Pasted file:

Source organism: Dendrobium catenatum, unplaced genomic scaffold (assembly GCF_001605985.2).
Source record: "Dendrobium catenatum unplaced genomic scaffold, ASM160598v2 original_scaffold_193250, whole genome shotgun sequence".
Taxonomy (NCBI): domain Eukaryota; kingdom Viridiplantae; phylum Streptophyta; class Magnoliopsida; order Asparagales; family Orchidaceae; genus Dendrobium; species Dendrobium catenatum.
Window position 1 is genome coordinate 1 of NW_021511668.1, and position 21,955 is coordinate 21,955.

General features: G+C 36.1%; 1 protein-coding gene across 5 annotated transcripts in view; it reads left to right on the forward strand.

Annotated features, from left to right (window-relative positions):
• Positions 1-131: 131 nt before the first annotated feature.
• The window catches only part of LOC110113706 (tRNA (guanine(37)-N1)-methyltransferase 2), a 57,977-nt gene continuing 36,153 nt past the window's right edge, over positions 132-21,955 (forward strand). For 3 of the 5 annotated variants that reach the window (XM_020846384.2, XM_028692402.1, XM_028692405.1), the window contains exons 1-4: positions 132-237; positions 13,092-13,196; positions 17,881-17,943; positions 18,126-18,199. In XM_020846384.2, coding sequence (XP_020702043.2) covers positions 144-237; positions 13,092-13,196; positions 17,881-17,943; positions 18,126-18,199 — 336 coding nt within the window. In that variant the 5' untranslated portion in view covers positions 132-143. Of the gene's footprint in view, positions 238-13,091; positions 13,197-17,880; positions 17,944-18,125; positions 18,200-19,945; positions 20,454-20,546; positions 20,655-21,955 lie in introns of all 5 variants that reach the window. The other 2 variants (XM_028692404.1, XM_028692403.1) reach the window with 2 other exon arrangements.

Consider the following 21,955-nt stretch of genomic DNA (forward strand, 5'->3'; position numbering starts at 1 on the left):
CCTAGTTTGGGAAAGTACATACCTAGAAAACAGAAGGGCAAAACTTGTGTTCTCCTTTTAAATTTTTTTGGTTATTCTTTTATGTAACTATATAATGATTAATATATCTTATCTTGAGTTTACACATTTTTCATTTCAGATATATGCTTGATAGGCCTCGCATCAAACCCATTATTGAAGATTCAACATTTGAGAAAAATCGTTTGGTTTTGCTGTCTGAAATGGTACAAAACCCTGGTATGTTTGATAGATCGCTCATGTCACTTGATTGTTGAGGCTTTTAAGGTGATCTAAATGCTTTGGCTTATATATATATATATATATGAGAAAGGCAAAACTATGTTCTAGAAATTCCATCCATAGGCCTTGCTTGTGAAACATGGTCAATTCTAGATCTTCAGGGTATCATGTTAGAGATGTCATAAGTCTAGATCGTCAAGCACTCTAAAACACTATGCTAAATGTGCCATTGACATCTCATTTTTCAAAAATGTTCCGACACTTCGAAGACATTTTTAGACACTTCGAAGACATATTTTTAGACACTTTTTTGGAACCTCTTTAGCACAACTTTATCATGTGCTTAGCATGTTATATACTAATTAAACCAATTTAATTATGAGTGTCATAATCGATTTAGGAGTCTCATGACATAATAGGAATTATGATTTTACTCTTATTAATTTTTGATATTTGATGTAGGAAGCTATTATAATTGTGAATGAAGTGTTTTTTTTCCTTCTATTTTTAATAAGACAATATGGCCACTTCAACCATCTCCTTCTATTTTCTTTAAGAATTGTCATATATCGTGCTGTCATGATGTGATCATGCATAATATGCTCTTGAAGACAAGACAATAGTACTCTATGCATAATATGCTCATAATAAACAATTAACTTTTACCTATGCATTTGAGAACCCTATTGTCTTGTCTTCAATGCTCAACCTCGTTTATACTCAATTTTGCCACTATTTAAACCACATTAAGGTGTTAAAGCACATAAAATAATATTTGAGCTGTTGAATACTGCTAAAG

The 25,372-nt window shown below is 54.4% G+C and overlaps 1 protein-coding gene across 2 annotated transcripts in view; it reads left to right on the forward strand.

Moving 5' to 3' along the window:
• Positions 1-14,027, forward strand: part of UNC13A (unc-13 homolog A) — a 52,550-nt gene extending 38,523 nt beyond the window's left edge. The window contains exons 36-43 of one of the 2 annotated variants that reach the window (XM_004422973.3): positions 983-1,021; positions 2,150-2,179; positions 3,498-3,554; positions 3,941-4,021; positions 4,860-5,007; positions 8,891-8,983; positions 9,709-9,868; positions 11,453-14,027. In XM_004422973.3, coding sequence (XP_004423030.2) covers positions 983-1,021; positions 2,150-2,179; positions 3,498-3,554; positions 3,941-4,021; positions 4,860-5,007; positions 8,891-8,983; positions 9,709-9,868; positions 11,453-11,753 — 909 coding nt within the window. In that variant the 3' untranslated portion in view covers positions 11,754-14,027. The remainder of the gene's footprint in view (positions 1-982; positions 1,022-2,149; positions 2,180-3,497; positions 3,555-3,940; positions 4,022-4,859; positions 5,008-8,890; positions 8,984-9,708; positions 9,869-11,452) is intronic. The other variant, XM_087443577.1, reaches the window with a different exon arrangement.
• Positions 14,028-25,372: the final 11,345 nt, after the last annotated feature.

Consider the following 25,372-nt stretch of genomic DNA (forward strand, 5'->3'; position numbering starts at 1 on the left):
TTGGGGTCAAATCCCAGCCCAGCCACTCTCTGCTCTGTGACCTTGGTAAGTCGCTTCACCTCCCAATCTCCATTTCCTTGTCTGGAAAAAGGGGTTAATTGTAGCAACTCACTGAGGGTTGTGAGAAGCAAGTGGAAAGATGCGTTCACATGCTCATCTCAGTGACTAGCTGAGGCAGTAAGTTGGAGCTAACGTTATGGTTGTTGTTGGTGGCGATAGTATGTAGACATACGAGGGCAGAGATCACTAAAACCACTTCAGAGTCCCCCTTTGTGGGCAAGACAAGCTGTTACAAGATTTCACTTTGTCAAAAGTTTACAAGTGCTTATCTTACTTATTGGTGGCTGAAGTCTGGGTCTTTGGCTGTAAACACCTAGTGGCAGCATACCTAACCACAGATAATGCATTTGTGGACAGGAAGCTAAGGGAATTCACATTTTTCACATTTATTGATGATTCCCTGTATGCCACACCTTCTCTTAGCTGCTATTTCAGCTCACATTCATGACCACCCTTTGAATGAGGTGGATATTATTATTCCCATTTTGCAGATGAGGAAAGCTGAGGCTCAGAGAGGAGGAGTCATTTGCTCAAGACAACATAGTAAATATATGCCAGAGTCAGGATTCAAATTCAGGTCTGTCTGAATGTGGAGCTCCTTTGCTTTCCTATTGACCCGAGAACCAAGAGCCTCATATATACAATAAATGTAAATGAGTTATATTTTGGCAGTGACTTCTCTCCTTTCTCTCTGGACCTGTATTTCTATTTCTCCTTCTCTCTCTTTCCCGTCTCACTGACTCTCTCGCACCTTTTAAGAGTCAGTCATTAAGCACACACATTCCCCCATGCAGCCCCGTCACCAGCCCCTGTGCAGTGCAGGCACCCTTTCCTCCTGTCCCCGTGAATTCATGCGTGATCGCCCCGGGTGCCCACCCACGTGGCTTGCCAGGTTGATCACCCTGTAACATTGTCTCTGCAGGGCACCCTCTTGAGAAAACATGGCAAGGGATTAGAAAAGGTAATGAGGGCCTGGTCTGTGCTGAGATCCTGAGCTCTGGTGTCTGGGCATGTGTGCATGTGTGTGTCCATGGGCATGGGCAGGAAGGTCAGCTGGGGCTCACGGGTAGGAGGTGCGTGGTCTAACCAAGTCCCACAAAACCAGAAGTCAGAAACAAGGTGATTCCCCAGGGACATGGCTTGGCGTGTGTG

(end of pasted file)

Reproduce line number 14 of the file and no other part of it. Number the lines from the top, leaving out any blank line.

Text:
• Positions 14,028-25,372: the final 11,345 nt, after the last annotated feature.